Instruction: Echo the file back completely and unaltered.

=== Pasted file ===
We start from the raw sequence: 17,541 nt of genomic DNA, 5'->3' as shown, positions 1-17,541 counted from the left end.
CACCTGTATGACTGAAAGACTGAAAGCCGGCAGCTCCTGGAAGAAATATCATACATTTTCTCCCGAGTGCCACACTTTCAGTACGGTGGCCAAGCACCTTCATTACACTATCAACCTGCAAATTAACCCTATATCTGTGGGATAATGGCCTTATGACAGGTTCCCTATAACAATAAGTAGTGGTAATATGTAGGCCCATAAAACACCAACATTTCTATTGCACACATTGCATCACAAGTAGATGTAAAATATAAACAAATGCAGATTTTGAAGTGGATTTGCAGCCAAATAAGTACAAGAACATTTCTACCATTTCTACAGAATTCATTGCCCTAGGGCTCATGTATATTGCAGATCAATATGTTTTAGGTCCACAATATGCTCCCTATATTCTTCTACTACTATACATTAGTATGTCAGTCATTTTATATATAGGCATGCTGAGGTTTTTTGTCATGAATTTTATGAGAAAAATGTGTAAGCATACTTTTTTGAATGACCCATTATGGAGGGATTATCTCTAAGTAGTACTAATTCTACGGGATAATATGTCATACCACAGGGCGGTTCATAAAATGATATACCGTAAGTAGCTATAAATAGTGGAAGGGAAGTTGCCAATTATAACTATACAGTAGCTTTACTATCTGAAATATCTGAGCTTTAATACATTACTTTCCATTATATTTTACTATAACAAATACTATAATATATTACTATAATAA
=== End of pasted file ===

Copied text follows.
We start from the raw sequence: 17,541 nt of genomic DNA, 5'->3' as shown, positions 1-17,541 counted from the left end.
CACCTGTATGACTGAAAGACTGAAAGCCGGCAGCTCCTGGAAGAAATATCATACATTTTCTCCCGAGTGCCACACTTTCAGTACGGTGGCCAAGCACCTTCATTACACTATCAACCTGCAAATTAACCCTATATCTGTGGGATAATGGCCTTATGACAGGTTCCCTATAACAATAAGTAGTGGTAATATGTAGGCCCATAAAACACCAACATTTCTATTGCACACATTGCATCACAAGTAGATGTAAAATATAAACAAATGCAGATTTTGAAGTGGATTTGCAGCCAAATAAGTACAAGAACATTTCTACCATTTCTACAGAATTCATTGCCCTAGGGCTCATGTATATTGCAGATCAATATGTTTTAGGTCCACAATATGCTCCCTATATTCTTCTACTACTATACATTAGTATGTCAGTCATTTTATATATAGGCATGCTGAGGTTTTTTGTCATGAATTTTATGAGAAAAATGTGTAAGCATACTTTTTTGAATGACCCATTATGGAGGGATTATCTCTAAGTAGTACTAATTCTACGGGATAATATGTCATACCACAGGGCGGTTCATAAAATGATATACCGTAAGTAGCTATAAATAGTGGAAGGGAAGTTGCCAATTATAACTATACAGTAGCTTTACTATCTGAAATATCTGAGCTTTAATACATTACTTTCCATTATATTTTACTATAACAAATACTATAATATATTACTATAATAA